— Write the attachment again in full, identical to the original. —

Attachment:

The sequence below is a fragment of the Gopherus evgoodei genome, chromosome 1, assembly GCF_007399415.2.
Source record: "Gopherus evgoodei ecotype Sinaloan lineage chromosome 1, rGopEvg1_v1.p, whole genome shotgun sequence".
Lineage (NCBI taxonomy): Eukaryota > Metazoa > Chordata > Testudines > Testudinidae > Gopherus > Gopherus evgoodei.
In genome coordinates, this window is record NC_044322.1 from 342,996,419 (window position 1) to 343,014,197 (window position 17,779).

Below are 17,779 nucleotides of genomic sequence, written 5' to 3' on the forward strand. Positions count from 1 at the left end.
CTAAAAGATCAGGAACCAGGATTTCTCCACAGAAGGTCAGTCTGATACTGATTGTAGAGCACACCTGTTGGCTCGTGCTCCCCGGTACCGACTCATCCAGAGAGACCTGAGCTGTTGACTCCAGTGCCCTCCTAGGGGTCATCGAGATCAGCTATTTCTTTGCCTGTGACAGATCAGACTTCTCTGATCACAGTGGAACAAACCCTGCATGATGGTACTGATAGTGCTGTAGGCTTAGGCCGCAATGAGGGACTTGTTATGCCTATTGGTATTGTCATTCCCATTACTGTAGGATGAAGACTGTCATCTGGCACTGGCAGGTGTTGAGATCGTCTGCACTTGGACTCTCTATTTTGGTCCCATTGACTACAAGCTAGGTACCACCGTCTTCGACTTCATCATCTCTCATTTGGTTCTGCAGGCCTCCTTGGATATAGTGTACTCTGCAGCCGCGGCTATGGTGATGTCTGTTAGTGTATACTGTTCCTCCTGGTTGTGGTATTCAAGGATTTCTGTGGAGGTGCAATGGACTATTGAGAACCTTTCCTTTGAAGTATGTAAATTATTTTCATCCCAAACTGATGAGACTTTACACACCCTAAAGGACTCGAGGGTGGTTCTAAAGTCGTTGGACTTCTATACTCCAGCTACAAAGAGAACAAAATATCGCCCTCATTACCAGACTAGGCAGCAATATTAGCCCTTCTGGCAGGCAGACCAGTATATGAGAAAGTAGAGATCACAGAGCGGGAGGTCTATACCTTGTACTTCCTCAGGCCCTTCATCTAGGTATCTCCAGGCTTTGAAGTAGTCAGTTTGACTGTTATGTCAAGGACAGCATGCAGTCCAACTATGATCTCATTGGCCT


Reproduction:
The sequence below is a fragment of the Gopherus evgoodei genome, chromosome 1, assembly GCF_007399415.2.
Source record: "Gopherus evgoodei ecotype Sinaloan lineage chromosome 1, rGopEvg1_v1.p, whole genome shotgun sequence".
Lineage (NCBI taxonomy): Eukaryota > Metazoa > Chordata > Testudines > Testudinidae > Gopherus > Gopherus evgoodei.
In genome coordinates, this window is record NC_044322.1 from 342,996,419 (window position 1) to 343,014,197 (window position 17,779).

Below are 17,779 nucleotides of genomic sequence, written 5' to 3' on the forward strand. Positions count from 1 at the left end.
CTAAAAGATCAGGAACCAGGATTTCTCCACAGAAGGTCAGTCTGATACTGATTGTAGAGCACACCTGTTGGCTCGTGCTCCCCGGTACCGACTCATCCAGAGAGACCTGAGCTGTTGACTCCAGTGCCCTCCTAGGGGTCATCGAGATCAGCTATTTCTTTGCCTGTGACAGATCAGACTTCTCTGATCACAGTGGAACAAACCCTGCATGATGGTACTGATAGTGCTGTAGGCTTAGGCCGCAATGAGGGACTTGTTATGCCTATTGGTATTGTCATTCCCATTACTGTAGGATGAAGACTGTCATCTGGCACTGGCAGGTGTTGAGATCGTCTGCACTTGGACTCTCTATTTTGGTCCCATTGACTACAAGCTAGGTACCACCGTCTTCGACTTCATCATCTCTCATTTGGTTCTGCAGGCCTCCTTGGATATAGTGTACTCTGCAGCCGCGGCTATGGTGATGTCTGTTAGTGTATACTGTTCCTCCTGGTTGTGGTATTCAAGGATTTCTGTGGAGGTGCAATGGACTATTGAGAACCTTTCCTTTGAAGTATGTAAATTATTTTCATCCCAAACTGATGAGACTTTACACACCCTAAAGGACTCGAGGGTGGTTCTAAAGTCGTTGGACTTCTATACTCCAGCTACAAAGAGAACAAAATATCGCCCTCATTACCAGACTAGGCAGCAATATTAGCCCTTCTGGCAGGCAGACCAGTATATGAGAAAGTAGAGATCACAGAGCGGGAGGTCTATACCTTGTACTTCCTCAGGCCCTTCATCTAGGTATCTCCAGGCTTTGAAGTAGTCAGTTTGACTGTTATGTCAAGGACAGCATGCAGTCCAACTATGATCTCATTGGCCT